Baptism in History, Part 4: Historical Arguments for Believer's Baptism

Read Parts 1, 2 and 3.

Either we should baptize only believers or we should baptize believers and their babies. One of these must be right; the other must be wrong. One is old and apostolic; the other is newer. For the purpose of this paper, assume this much: The very early church practiced one teaching; the other developed later in the life of the church.

In the baptism debate, history seems unsatisfactory for two reasons. First, history is not clearly on either side of the debate. There were at least a few ancient Christians who seem to have practiced each baptismal system (or something near to it). And many old sources are vague enough that both sides claim them. Together, these mean that everyone comes away believing that they are in agreement with the vast majority of historical figures.

Second, very few early church figures take either of the Protestant views of baptism. Like modern credo-baptists, Justin Martyr taught believer’s baptism and claimed that such teaching was apostolic. But he also conflated baptism with regeneration. Baptists can point to him as the earliest clear witness for believer’s baptism, but have trouble with his view of regeneration. Early church history offers even less comfort to Protestant infant baptizers. I know of no one before the Reformation who held to infant baptism and avoided errors such as baptismal regeneration, infant communion and infant damnation.

But before we decide that little can be gained from history to solve the debate, let’s consider some additional arguments based on historical data.

Consideration #1: conflation of baptism and regeneration

Early Christians conflated baptism with regeneration, regardless of whether they baptized infants. That is, they taught that the washing of the body in baptism and the washing of the soul in regeneration were so closely linked that they were one. “Regeneration” was often used in reference to baptism. What are the consequences when each group conflates baptism and regeneration?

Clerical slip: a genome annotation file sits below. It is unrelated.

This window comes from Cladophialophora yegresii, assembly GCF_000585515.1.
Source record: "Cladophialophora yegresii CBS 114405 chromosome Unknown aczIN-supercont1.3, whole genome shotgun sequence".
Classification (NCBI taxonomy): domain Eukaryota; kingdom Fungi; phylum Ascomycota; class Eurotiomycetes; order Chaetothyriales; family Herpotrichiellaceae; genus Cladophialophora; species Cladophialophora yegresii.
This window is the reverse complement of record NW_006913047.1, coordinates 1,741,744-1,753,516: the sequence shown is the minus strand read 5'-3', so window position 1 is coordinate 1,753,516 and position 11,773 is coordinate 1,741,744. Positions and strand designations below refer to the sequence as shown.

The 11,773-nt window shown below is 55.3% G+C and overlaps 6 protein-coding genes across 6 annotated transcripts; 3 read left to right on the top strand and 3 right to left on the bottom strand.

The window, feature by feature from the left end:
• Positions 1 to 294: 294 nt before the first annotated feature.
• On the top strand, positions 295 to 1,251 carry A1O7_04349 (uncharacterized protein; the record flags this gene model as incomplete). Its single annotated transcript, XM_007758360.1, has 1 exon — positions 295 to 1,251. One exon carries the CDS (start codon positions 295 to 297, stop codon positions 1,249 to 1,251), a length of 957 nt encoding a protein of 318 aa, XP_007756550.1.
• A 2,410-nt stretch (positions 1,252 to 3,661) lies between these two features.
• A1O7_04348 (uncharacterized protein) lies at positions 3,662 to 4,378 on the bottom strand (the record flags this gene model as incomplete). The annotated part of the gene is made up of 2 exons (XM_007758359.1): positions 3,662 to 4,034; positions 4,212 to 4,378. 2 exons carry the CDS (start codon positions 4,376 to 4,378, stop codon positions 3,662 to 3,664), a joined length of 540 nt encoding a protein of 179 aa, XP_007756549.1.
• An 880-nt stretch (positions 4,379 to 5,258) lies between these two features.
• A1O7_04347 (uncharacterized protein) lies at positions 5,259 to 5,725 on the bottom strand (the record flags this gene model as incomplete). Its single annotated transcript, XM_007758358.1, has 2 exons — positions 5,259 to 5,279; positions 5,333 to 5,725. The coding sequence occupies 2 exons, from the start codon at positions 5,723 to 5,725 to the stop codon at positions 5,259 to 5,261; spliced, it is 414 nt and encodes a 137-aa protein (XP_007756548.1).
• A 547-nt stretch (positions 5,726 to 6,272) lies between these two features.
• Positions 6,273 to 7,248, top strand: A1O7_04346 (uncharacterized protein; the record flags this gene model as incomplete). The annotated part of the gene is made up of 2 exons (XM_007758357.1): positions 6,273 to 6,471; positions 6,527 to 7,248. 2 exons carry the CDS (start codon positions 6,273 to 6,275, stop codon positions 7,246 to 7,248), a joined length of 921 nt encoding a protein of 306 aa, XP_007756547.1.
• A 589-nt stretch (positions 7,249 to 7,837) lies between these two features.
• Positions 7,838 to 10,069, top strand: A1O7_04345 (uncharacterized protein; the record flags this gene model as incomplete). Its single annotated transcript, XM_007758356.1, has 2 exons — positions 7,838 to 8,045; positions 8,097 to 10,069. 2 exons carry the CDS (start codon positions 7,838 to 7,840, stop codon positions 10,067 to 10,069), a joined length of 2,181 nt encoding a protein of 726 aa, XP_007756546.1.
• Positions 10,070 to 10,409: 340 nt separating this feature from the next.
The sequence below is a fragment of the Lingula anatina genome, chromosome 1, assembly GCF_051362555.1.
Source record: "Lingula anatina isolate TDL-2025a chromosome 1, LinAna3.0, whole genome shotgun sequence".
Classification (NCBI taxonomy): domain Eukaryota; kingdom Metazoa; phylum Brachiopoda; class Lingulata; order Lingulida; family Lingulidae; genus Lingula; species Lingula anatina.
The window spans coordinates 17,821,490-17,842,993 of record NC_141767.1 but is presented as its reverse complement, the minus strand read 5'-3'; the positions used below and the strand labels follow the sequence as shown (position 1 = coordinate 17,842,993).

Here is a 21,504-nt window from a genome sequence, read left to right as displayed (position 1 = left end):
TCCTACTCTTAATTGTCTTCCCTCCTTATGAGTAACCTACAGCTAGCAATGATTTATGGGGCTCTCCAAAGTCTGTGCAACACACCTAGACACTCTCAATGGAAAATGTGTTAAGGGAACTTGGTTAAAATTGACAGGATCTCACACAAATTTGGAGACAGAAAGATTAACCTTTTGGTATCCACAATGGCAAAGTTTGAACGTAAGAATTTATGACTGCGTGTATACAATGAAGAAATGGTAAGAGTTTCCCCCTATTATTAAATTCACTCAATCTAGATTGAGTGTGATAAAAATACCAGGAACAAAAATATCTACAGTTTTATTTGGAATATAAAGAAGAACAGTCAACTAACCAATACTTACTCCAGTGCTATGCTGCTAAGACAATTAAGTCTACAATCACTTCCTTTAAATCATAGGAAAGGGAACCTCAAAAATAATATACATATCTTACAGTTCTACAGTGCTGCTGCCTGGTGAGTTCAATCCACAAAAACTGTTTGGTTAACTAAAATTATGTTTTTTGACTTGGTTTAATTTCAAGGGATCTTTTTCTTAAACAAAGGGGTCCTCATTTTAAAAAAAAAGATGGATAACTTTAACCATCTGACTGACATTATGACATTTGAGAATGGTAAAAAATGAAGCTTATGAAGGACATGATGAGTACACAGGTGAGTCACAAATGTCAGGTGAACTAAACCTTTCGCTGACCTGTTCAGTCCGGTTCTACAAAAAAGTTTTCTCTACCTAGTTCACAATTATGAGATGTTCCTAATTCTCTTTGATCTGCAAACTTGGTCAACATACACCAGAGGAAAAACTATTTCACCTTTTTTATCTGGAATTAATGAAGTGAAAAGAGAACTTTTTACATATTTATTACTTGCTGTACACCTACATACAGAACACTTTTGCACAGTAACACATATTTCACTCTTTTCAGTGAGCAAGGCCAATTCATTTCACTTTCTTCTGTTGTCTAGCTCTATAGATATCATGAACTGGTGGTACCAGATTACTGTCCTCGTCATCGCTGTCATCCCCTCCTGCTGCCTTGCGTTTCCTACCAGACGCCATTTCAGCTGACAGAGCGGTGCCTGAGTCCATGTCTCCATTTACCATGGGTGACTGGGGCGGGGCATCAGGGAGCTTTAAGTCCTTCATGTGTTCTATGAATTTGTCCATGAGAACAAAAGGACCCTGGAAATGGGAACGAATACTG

We cannot see inside men and identify who is truly regenerate. Paul taught the church at Rome that Abraham’s faith preceded his circumcision (Rom.4:9-11). The Apostle John gave us many tests (1 John) for knowing who is regenerate—no one of which is a guarantee. Jonathan Edwards, who devoted much energy to this question, said,

[I]t was never God’s design to give us any rules, by which we may certainly know, who of our fellow professors are his, and to make a full and clear separation between sheep and goats; but that, on the contrary, it was God’s design to reserve this to himself, as his prerogative.1

Because we must use external signs to identify the regenerate, some conflation between external signs and regeneration is inevitable. Abraham’s faith was demonstrated when he offered his son. Faith is shown by and “completed by” such works (James 2:18-26, especially v. 24). These are works of faith in the sense of works that come from faith. Because we can’t see faith, but only works of faith, the two can be so co-mingled that they become inseparable.

If baptism is not conflated with regeneration, something else will be (e.g., praying for salvation). In the examination of an individual, we ourselves may be the most interested observer. Baptism, as a rite of initiation, becomes a way to clearly assert one’s own faith, both to others and to ourselves. Considered in this way, it is permissible to conflate regeneration with baptism if the baptism comes with understanding, belief, and assent. Scripture seems to require this sort of conflation (Mark 16:16, Acts 2:38, 1 Peter 3:21).

This can be done without damage to sola fidelis only because regeneration is conflated with a work of faith. In the case of infant baptism, the choice was not the child’s, so there is no evidence that the baptism is a work of faith. One might object that it is a work of faith on the part of the church or on the part of the parents. But that doesn’t help because the argument of James 2 is that a person is “justified” by works and not by faith alone—his own faith is completed by his own works.